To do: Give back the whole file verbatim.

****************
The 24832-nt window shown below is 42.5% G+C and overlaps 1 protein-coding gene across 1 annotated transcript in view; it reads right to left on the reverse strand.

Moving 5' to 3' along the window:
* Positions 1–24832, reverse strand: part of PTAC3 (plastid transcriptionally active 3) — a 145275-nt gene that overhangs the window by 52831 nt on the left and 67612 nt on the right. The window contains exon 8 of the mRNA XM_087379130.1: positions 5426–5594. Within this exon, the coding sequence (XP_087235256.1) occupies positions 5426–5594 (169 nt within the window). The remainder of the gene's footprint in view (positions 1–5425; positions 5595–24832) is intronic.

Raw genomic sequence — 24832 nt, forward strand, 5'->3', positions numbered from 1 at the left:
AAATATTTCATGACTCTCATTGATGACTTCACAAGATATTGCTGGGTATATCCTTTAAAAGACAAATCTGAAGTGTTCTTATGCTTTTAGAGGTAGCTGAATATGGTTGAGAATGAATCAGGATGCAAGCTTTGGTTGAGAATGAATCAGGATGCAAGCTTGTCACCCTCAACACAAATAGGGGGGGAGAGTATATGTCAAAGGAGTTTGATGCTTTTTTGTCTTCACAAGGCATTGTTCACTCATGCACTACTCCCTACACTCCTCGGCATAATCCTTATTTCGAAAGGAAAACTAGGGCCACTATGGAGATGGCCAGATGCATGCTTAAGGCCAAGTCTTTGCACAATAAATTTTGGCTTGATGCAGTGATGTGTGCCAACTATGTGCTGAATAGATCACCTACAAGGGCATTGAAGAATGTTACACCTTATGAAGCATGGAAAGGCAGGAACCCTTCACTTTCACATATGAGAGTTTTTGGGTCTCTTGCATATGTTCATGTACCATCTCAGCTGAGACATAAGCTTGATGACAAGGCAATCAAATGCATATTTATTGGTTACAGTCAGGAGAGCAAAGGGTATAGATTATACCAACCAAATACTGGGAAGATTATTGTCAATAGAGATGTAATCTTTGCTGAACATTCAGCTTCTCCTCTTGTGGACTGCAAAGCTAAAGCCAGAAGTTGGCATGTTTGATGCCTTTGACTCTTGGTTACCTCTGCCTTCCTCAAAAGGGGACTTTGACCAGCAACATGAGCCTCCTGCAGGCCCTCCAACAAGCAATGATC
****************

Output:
The 24832-nt window shown below is 42.5% G+C and overlaps 1 protein-coding gene across 1 annotated transcript in view; it reads right to left on the reverse strand.

Moving 5' to 3' along the window:
* Positions 1–24832, reverse strand: part of PTAC3 (plastid transcriptionally active 3) — a 145275-nt gene that overhangs the window by 52831 nt on the left and 67612 nt on the right. The window contains exon 8 of the mRNA XM_087379130.1: positions 5426–5594. Within this exon, the coding sequence (XP_087235256.1) occupies positions 5426–5594 (169 nt within the window). The remainder of the gene's footprint in view (positions 1–5425; positions 5595–24832) is intronic.

Raw genomic sequence — 24832 nt, forward strand, 5'->3', positions numbered from 1 at the left:
AAATATTTCATGACTCTCATTGATGACTTCACAAGATATTGCTGGGTATATCCTTTAAAAGACAAATCTGAAGTGTTCTTATGCTTTTAGAGGTAGCTGAATATGGTTGAGAATGAATCAGGATGCAAGCTTTGGTTGAGAATGAATCAGGATGCAAGCTTGTCACCCTCAACACAAATAGGGGGGGAGAGTATATGTCAAAGGAGTTTGATGCTTTTTTGTCTTCACAAGGCATTGTTCACTCATGCACTACTCCCTACACTCCTCGGCATAATCCTTATTTCGAAAGGAAAACTAGGGCCACTATGGAGATGGCCAGATGCATGCTTAAGGCCAAGTCTTTGCACAATAAATTTTGGCTTGATGCAGTGATGTGTGCCAACTATGTGCTGAATAGATCACCTACAAGGGCATTGAAGAATGTTACACCTTATGAAGCATGGAAAGGCAGGAACCCTTCACTTTCACATATGAGAGTTTTTGGGTCTCTTGCATATGTTCATGTACCATCTCAGCTGAGACATAAGCTTGATGACAAGGCAATCAAATGCATATTTATTGGTTACAGTCAGGAGAGCAAAGGGTATAGATTATACCAACCAAATACTGGGAAGATTATTGTCAATAGAGATGTAATCTTTGCTGAACATTCAGCTTCTCCTCTTGTGGACTGCAAAGCTAAAGCCAGAAGTTGGCATGTTTGATGCCTTTGACTCTTGGTTACCTCTGCCTTCCTCAAAAGGGGACTTTGACCAGCAACATGAGCCTCCTGCAGGCCCTCCAACAAGCAATGATC